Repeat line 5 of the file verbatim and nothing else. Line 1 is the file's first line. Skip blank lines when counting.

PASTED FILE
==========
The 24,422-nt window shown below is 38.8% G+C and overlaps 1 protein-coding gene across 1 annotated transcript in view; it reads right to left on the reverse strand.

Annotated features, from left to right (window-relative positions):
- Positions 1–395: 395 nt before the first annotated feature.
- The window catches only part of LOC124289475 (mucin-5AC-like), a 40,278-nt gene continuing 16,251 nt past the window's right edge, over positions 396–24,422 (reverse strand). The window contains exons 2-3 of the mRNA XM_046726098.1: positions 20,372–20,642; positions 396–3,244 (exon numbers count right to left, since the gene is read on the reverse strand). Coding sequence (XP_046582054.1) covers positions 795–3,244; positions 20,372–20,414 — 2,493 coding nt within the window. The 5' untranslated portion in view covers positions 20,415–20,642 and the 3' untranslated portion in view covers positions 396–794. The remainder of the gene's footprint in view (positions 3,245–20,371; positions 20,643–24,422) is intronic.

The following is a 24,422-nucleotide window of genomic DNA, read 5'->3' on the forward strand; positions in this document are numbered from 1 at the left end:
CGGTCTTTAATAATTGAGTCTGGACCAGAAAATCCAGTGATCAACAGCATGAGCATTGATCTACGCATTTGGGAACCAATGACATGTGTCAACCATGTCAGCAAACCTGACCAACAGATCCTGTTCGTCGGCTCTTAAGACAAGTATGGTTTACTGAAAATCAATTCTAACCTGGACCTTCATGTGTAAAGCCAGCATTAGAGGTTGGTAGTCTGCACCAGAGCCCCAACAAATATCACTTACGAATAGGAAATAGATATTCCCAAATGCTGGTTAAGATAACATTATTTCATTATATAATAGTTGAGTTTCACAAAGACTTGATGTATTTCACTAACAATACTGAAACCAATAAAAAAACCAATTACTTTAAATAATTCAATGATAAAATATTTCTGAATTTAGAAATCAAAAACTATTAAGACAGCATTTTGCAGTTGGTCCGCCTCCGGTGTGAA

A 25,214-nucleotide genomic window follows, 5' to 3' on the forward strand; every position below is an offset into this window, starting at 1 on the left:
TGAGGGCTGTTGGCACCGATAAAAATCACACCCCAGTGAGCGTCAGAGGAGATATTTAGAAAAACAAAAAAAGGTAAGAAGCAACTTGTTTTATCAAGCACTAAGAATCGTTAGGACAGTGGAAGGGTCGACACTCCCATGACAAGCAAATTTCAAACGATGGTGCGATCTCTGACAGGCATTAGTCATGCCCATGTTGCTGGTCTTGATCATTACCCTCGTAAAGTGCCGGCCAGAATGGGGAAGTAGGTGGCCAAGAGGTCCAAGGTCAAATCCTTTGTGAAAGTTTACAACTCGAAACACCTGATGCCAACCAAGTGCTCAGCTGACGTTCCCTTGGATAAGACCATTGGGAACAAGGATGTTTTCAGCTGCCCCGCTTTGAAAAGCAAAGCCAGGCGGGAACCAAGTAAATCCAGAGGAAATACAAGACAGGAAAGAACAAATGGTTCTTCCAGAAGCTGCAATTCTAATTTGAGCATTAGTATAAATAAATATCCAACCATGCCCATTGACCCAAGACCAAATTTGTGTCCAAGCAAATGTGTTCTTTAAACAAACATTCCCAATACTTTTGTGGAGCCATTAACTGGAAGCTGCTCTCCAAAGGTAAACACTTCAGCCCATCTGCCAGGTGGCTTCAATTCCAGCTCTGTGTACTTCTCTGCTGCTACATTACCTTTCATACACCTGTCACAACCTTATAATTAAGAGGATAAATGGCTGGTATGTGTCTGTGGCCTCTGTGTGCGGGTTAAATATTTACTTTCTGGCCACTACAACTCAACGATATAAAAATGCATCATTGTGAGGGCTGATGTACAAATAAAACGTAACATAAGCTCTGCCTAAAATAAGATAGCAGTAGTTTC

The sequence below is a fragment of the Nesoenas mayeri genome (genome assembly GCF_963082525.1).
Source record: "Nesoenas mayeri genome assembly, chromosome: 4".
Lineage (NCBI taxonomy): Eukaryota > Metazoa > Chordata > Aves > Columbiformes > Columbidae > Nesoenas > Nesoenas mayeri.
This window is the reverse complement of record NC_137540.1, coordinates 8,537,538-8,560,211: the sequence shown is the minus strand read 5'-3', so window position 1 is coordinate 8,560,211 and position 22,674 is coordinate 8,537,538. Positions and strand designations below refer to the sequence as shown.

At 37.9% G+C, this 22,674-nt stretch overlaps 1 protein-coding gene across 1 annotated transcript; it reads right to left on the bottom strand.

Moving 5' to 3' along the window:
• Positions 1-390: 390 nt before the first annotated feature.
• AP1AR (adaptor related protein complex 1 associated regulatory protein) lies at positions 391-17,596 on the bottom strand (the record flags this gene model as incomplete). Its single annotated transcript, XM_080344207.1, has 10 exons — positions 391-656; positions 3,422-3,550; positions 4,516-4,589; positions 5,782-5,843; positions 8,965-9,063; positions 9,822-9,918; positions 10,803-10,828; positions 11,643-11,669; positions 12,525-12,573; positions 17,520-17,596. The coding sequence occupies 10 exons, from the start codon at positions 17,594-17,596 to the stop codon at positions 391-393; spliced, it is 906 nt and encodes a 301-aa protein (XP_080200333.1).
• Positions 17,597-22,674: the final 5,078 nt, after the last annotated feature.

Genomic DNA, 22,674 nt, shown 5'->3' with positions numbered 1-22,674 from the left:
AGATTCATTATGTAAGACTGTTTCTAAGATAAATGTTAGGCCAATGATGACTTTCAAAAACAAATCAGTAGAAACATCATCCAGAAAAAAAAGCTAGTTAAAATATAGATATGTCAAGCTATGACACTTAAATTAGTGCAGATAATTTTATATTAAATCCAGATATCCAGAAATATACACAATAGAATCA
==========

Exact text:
The following is a 24,422-nucleotide window of genomic DNA, read 5'->3' on the forward strand; positions in this document are numbered from 1 at the left end: